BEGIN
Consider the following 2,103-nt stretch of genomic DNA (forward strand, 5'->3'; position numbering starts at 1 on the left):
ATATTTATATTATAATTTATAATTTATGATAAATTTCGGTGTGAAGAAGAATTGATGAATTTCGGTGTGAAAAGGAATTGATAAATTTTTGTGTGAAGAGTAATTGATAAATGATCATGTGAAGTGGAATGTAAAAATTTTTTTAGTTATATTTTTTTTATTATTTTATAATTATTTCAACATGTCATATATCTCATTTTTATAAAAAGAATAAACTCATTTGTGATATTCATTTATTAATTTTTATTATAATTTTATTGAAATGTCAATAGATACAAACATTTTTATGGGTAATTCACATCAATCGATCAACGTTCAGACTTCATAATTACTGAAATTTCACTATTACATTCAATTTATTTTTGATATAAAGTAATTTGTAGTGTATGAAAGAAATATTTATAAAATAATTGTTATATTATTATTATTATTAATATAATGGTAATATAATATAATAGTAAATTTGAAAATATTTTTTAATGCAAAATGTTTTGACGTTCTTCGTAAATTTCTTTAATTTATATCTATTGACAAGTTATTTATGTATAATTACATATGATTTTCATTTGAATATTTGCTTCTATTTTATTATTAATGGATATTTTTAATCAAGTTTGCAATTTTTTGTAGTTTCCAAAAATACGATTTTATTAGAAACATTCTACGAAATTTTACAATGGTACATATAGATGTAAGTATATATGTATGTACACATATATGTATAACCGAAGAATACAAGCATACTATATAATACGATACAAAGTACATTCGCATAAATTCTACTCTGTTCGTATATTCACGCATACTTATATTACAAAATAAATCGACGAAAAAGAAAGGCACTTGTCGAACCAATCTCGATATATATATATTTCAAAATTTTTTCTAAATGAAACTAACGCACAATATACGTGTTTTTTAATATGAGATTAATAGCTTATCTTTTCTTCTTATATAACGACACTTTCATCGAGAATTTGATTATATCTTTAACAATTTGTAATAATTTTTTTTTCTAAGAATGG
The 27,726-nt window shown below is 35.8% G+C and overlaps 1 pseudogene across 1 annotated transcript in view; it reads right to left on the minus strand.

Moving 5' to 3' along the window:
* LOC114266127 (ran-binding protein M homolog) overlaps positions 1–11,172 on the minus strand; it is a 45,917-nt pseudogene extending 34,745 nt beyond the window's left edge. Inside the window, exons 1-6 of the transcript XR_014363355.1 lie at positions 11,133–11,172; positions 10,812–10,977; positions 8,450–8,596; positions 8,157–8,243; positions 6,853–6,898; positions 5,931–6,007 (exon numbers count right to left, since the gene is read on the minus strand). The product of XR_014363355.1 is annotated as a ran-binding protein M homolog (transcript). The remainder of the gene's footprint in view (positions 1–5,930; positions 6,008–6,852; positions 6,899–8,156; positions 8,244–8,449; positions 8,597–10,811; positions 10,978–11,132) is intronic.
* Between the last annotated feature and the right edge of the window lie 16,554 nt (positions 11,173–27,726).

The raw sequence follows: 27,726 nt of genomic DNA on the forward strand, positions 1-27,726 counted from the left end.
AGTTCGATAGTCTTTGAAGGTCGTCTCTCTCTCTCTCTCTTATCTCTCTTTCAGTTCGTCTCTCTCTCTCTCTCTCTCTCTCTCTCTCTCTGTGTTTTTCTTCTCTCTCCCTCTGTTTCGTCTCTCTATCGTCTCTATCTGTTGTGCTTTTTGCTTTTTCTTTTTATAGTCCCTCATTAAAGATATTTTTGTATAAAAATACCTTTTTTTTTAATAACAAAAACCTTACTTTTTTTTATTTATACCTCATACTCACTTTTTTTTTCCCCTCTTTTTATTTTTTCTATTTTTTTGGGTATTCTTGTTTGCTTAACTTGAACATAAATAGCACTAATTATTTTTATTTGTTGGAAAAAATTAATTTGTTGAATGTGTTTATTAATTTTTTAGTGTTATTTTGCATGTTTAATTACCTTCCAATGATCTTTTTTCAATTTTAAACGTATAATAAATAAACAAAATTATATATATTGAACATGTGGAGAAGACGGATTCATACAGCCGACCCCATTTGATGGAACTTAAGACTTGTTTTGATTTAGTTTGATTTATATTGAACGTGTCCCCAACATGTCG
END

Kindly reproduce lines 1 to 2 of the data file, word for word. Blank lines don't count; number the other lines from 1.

Consider the following 2,103-nt stretch of genomic DNA (forward strand, 5'->3'; position numbering starts at 1 on the left):
ATATTTATATTATAATTTATAATTTATGATAAATTTCGGTGTGAAGAAGAATTGATGAATTTCGGTGTGAAAAGGAATTGATAAATTTTTGTGTGAAGAGTAATTGATAAATGATCATGTGAAGTGGAATGTAAAAATTTTTTTAGTTATATTTTTTTTATTATTTTATAATTATTTCAACATGTCATATATCTCATTTTTATAAAAAGAATAAACTCATTTGTGATATTCATTTATTAATTTTTATTATAATTTTATTGAAATGTCAATAGATACAAACATTTTTATGGGTAATTCACATCAATCGATCAACGTTCAGACTTCATAATTACTGAAATTTCACTATTACATTCAATTTATTTTTGATATAAAGTAATTTGTAGTGTATGAAAGAAATATTTATAAAATAATTGTTATATTATTATTATTATTAATATAATGGTAATATAATATAATAGTAAATTTGAAAATATTTTTTAATGCAAAATGTTTTGACGTTCTTCGTAAATTTCTTTAATTTATATCTATTGACAAGTTATTTATGTATAATTACATATGATTTTCATTTGAATATTTGCTTCTATTTTATTATTAATGGATATTTTTAATCAAGTTTGCAATTTTTTGTAGTTTCCAAAAATACGATTTTATTAGAAACATTCTACGAAATTTTACAATGGTACATATAGATGTAAGTATATATGTATGTACACATATATGTATAACCGAAGAATACAAGCATACTATATAATACGATACAAAGTACATTCGCATAAATTCTACTCTGTTCGTATATTCACGCATACTTATATTACAAAATAAATCGACGAAAAAGAAAGGCACTTGTCGAACCAATCTCGATATATATATATTTCAAAATTTTTTCTAAATGAAACTAACGCACAATATACGTGTTTTTTAATATGAGATTAATAGCTTATCTTTTCTTCTTATATAACGACACTTTCATCGAGAATTTGATTATATCTTTAACAATTTGTAATAATTTTTTTTTCTAAGAATGG